2. Grosgrain or satin lapels and trouser detailing
3. Peak or shawl lapels (shirt choice comes in here since I believe a wing collar should only be worn with peak lapels)
4. Pleated or marcella front shirt
5. Pleated or plain front trousers
6. Cummerbund or vest
7. Shape of self-tie bow tie used
8. Ventless or double vents (I am on the fence on this one as I really do believe ventless is more correct)

If you are supposed to choose between peak or shawl lapels when picking a tux, notch lapels would be a deviation. Same thing applies to vents. Single vent is clearly a deviation. I'd agree that some of my points and yours may alter the look to a greater extent, but they do so in a way that is still considered proper.
post #99 of 142
Quote:
Originally Posted by comrade View Post

The actual name "Tuxedo" refers to Tuxedo Park, New York, a nearby country estate locale for the New York
monied elite in the "Gilded Age"

http://en.wikipedia.org/wiki/Tuxedo

Yes. Supposedly (according to Poole's anyway) a member of the Tuxedo Park Supper Club was a guest of Prince Edward, and had Poole make a copy of Edward's jacket for himself, which he brought back to the states. Club members copied it, and thus the Tuxedo was born. Again, that's according to the folks at Henry Poole, though I have no reason to doubt it.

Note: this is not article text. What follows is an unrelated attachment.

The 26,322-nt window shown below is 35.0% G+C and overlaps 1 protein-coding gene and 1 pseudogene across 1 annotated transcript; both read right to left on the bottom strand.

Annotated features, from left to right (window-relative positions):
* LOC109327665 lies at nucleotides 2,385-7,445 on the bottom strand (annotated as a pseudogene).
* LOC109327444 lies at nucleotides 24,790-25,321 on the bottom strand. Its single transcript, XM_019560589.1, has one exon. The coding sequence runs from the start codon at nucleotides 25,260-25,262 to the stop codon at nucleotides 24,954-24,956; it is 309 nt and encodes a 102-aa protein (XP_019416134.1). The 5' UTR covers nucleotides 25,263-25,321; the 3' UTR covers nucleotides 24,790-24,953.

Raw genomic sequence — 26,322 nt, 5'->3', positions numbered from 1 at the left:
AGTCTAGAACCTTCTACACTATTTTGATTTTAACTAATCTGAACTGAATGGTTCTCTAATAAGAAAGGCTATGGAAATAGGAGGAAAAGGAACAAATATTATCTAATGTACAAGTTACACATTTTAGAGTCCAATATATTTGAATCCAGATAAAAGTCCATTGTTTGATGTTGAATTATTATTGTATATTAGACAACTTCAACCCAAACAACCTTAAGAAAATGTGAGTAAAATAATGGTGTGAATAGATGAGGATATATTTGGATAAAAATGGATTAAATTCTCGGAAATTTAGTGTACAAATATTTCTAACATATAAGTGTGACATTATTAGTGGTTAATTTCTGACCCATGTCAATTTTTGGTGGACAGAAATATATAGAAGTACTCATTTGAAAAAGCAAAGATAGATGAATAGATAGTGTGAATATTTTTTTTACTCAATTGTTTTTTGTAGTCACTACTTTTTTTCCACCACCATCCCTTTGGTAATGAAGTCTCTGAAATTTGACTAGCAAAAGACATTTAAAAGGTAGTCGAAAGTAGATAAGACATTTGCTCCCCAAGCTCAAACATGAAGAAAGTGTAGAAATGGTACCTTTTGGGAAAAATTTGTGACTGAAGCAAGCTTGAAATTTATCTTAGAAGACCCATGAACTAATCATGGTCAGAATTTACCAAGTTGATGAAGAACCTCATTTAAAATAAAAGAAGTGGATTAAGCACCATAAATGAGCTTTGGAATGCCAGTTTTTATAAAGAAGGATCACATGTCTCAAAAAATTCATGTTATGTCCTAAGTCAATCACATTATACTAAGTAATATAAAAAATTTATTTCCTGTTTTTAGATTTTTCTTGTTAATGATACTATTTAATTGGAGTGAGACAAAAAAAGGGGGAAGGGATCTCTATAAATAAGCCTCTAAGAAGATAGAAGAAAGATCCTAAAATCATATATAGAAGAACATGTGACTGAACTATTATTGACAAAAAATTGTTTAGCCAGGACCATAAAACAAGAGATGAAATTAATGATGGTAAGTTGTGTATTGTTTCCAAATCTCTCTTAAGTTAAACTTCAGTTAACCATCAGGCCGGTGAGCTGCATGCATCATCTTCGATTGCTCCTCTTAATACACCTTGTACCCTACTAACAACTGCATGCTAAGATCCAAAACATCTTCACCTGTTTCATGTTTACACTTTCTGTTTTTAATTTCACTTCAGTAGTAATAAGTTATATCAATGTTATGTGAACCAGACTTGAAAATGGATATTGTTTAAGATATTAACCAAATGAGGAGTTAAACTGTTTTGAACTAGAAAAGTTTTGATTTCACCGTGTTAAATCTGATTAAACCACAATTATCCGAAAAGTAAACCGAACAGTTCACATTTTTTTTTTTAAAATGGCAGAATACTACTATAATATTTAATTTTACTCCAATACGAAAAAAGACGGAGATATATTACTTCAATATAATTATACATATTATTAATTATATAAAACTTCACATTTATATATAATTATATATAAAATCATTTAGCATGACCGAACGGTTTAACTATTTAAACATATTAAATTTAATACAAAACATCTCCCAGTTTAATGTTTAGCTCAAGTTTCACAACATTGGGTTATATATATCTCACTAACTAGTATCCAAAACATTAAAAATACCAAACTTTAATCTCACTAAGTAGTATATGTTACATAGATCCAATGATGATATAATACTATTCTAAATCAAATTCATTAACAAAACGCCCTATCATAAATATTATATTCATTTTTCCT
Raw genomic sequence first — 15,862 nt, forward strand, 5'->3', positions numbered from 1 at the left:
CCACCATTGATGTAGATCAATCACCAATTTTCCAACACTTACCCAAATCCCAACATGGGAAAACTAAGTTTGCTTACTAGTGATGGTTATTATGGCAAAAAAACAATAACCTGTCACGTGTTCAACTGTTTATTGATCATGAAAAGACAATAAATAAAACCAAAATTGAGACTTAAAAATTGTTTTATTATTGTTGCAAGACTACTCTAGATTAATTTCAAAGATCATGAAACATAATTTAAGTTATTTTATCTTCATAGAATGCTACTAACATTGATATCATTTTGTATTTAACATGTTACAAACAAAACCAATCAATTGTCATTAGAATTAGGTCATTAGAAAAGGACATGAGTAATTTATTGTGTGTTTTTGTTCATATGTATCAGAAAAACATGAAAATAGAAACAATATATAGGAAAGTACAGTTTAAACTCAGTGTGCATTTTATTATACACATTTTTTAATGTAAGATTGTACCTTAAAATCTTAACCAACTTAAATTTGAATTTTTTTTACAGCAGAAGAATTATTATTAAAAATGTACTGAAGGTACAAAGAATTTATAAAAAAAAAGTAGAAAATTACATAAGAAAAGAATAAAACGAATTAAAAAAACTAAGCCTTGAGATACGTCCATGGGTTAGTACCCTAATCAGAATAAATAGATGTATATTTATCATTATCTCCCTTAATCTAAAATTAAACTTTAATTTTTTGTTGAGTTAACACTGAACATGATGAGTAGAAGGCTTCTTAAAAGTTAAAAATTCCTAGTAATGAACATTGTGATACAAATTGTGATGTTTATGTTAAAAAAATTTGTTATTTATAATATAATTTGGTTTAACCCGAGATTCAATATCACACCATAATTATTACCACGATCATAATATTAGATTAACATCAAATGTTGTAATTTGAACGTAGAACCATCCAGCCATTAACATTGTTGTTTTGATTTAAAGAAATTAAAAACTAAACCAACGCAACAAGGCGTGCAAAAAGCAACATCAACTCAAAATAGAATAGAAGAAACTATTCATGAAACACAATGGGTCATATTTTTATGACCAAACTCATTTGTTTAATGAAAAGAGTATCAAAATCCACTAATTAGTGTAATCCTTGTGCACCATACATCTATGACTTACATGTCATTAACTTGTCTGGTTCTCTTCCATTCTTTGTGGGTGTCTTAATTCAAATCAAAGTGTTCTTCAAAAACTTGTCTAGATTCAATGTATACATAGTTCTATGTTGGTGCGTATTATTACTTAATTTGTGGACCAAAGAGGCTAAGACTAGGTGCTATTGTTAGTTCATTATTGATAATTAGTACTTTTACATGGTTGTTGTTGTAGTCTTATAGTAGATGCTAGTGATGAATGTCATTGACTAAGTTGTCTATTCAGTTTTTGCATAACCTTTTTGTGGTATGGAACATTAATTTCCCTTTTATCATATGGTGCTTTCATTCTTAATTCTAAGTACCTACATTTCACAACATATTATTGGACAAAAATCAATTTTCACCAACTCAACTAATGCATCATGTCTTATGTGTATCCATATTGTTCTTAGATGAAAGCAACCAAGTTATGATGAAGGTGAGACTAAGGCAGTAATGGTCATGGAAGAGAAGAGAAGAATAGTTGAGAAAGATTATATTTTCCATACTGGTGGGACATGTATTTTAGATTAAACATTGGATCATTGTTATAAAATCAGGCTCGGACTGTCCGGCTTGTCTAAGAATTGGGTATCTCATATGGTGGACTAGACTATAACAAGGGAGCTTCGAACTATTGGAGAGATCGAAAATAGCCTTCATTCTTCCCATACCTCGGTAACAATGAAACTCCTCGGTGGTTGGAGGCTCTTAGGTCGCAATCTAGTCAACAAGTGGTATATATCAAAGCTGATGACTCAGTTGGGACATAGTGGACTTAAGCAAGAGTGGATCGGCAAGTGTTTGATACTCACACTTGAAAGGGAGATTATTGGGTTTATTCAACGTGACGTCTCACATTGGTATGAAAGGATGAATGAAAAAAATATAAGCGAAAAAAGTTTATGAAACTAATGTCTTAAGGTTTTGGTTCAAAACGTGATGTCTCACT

post #100 of 142
Do we have any info on the configuration of that original, just for kicks? Seems reasonable to assume it had differentiated lapels, but who knows on the rest...
post #101 of 142
Quote:
Originally Posted by archetypal_yuppie View Post

Do we have any info on the configuration of that original, just for kicks? Seems reasonable to assume it had differentiated lapels, but who knows on the rest...

Took a look at Poole's website. It says their 1865 ledger describes it as a celestial blue silk short smoking jacket lined with silk.
post #102 of 142
Quote:
Originally Posted by archibaldleach View Post

As I understand it, these are the main options:

1. Black or midnight blue
2. Grosgrain or satin lapels and trouser detailing
3. Peak or shawl lapels (shirt choice comes in here since I believe a wing collar should only be worn with peak lapels)
4. Pleated or marcella front shirt
5. Pleated or plain front trousers
6. Cummerbund or vest
7. Shape of self-tie bow tie used
8. Ventless or double vents (I am on the fence on this one as I really do believe ventless is more correct)

A few more I'd add are:

1. Single or double breasted
2. If DB, 4x1 or 4x2 button style
3. Tabs or braces
4. If a marcella front shirt, material for collar and cuffs (if turndown collar)
5. Fly-front or stud holes on shirt
6. Oxfords or pumps